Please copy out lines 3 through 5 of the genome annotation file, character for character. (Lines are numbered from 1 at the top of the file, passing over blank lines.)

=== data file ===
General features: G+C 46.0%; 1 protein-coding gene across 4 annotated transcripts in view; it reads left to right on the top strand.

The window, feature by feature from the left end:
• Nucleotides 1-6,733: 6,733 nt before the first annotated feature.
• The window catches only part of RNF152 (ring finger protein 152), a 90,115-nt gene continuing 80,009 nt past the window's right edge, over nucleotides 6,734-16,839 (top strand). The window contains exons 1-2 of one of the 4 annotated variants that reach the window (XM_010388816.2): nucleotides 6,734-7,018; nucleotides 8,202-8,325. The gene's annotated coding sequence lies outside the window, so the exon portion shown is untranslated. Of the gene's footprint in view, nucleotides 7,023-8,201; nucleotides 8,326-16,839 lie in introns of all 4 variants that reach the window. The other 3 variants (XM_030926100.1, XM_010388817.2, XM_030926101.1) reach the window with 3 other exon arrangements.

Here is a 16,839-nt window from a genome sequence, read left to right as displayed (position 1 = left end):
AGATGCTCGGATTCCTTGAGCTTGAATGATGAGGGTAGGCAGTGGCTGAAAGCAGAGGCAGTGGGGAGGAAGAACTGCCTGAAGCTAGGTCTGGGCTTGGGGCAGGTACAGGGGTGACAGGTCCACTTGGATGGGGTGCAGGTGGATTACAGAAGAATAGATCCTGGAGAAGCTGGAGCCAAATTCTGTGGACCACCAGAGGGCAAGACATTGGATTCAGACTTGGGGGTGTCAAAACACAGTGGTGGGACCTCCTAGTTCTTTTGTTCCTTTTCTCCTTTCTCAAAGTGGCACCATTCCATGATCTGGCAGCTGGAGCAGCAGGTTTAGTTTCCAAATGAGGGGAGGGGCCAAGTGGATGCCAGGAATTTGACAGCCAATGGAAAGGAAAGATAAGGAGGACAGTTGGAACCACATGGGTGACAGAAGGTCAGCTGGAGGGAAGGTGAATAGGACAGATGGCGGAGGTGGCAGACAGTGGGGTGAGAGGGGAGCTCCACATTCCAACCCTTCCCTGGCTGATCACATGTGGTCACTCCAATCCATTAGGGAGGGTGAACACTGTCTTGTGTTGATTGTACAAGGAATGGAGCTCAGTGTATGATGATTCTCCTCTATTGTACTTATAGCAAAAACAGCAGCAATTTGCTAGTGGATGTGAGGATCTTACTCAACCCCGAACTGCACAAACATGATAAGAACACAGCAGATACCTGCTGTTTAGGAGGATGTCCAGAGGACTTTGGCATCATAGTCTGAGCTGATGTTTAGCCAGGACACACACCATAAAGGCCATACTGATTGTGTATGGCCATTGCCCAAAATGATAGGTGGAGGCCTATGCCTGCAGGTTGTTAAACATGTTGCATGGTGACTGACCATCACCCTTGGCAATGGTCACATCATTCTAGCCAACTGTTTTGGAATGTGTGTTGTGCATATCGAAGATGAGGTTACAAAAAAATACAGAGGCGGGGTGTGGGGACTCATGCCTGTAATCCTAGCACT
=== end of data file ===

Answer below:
• Nucleotides 1-6,733: 6,733 nt before the first annotated feature.
• The window catches only part of RNF152 (ring finger protein 152), a 90,115-nt gene continuing 80,009 nt past the window's right edge, over nucleotides 6,734-16,839 (top strand). The window contains exons 1-2 of one of the 4 annotated variants that reach the window (XM_010388816.2): nucleotides 6,734-7,018; nucleotides 8,202-8,325. The gene's annotated coding sequence lies outside the window, so the exon portion shown is untranslated. Of the gene's footprint in view, nucleotides 7,023-8,201; nucleotides 8,326-16,839 lie in introns of all 4 variants that reach the window. The other 3 variants (XM_030926100.1, XM_010388817.2, XM_030926101.1) reach the window with 3 other exon arrangements.

Here is a 16,839-nt window from a genome sequence, read left to right as displayed (position 1 = left end):